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Korean J Occup Environ Med. 2011 Dec;23(4):371-378. Korean. Multicenter Study.
Yun YH , Chung YK , Jeong JS , Jeong IS , Park ES , Yoon SW , Jin HY , Park JH , Han SH , Choi JH , Choi HR , Han MK , Choi SI .
Occupational Safety & Health Research Institute, Korea Occupational Safety and Health Agency (KOSHA), Korea.
Department of Clinical Nursing, University of Ulsan, Korea.
College of Nursing, Pusan National University, Korea.
Infection Control Office, Severance Hospital, Korea.
Infection Control Office, Samsung Medical Center, Korea.
Infection Control Office, Ajou University Hospital, Korea.
Department of Nursing, Woosuk University, Korea.
Infection Control Office, Dankuk University Hospital, Korea.
Infection Control Office, Kunkuk University Hospital, Korea.
Infection Control Office, Asan Medical Center, Korea.
Keimyung University Dongsan Medical Center, Korea.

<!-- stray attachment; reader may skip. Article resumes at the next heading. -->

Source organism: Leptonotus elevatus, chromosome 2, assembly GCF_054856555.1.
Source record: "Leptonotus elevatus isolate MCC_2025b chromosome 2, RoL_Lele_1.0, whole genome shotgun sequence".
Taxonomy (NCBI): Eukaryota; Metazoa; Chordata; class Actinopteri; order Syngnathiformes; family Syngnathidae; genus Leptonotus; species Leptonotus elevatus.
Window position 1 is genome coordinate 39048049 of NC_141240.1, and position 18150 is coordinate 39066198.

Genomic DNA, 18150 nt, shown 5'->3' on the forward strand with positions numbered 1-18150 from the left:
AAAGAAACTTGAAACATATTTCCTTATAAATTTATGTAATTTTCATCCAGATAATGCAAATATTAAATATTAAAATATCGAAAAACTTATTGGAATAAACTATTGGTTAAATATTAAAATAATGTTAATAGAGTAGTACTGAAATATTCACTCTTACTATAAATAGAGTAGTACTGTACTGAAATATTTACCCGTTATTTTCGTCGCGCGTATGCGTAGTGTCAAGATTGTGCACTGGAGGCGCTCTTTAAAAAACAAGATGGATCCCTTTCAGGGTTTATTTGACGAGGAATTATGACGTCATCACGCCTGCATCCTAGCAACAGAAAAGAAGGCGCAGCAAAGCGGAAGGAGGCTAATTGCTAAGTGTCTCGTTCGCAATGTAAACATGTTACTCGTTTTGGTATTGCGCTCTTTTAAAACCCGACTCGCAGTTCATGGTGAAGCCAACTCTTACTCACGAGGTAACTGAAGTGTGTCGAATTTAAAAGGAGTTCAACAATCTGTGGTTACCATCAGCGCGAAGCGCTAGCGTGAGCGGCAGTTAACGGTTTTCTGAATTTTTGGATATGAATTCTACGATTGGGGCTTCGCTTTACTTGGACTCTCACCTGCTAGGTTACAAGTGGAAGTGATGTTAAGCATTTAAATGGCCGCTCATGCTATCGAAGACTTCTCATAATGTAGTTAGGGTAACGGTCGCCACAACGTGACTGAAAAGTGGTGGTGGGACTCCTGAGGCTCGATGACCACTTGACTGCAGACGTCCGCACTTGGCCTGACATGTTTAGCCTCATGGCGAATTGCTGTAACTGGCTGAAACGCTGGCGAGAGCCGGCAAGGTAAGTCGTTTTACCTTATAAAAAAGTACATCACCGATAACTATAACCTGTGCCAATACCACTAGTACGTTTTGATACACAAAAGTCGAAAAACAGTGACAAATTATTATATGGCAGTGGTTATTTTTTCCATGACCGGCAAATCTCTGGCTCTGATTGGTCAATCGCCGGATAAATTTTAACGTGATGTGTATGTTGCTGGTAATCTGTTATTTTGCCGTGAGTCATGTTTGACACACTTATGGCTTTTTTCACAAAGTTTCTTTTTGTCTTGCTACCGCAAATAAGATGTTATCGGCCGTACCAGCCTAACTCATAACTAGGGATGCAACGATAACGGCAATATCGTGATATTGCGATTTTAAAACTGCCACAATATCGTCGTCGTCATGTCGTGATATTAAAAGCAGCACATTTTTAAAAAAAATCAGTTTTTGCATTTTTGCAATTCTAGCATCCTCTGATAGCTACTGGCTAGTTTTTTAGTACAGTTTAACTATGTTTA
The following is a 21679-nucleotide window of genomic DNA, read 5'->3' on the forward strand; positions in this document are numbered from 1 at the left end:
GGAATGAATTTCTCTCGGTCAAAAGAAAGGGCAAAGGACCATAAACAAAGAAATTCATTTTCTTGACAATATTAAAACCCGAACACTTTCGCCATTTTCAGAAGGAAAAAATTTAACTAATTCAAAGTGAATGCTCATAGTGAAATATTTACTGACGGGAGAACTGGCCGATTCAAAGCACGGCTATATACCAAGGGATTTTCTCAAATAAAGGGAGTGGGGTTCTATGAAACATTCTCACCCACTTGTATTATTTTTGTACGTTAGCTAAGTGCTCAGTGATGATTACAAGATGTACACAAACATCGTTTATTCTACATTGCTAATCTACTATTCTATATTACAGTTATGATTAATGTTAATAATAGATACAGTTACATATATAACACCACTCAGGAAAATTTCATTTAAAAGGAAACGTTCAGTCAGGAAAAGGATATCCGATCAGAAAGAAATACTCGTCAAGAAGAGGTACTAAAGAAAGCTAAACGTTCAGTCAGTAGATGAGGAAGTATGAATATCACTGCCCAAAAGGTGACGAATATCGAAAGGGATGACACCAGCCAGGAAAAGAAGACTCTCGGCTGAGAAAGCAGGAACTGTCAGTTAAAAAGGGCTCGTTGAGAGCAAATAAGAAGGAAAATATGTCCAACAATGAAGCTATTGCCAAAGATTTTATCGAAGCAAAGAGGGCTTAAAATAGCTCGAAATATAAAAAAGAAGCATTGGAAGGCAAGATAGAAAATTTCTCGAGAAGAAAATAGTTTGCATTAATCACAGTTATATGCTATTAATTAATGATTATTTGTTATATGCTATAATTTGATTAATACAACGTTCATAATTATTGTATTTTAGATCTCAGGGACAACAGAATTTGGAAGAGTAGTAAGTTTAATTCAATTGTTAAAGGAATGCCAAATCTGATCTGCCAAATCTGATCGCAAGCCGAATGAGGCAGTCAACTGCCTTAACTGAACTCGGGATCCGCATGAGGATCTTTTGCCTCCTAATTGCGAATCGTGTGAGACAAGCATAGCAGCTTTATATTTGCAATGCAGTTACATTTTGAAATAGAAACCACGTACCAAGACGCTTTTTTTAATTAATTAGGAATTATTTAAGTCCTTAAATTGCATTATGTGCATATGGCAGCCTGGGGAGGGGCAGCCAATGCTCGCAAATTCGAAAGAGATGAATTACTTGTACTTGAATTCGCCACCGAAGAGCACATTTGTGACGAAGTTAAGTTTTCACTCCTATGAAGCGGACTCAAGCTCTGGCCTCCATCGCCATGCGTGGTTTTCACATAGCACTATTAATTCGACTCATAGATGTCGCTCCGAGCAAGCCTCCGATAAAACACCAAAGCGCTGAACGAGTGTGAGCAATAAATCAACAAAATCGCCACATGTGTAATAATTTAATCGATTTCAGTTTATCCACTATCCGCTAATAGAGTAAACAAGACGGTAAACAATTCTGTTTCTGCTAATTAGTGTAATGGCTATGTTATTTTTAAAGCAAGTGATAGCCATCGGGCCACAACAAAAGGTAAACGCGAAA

OBJECTIVES: Based on multicenter research among tertiary hospitals in Korea, it was our intention to effectively contribute to the prevention of needlestick injuries by understanding the current state of the incidence rate of needlestick injuries and the related epidemiology with respect to medical institution and worker's characteristics. METHODS: Ten hospitals were selected, with the research performed from July to September 2007. Data on cases of needlestick injuries were collected by hospital infection-controlling centers using a specifically developed website and a partially modified self-writing questionnaire based on the Exposure Prevention Information Network (EPINet). RESULTS: During the study period, a total of 327 needlestick injury cases were reported, with an incidence of 10.56 cases per 100 patient beds per year. The existence of source of infection could not be confirmed in one third of the needlestick injuries. There were 4.07 incidences per 100 employees per year. The job with the highest incidence was medical doctor interns (18.66 cases), followed by clinical laboratory workers (7.12 cases) and registered nurses (6.66 cases). CONCLUSIONS: There was no difference in number of incidences according to the number of beds. The highest number of cases occurred in the registered nurse-group, but the incidence rate per healthcare worker was the highest in the medical doctor intern-group. Therefore, it is important to conduct research to identify the risk of the incidence with respect to different risk-groups. As a result of this research, it is suggest that a protective policy is required relating to needlestick injuries, regardless of the number of beds and potential cause of infection.

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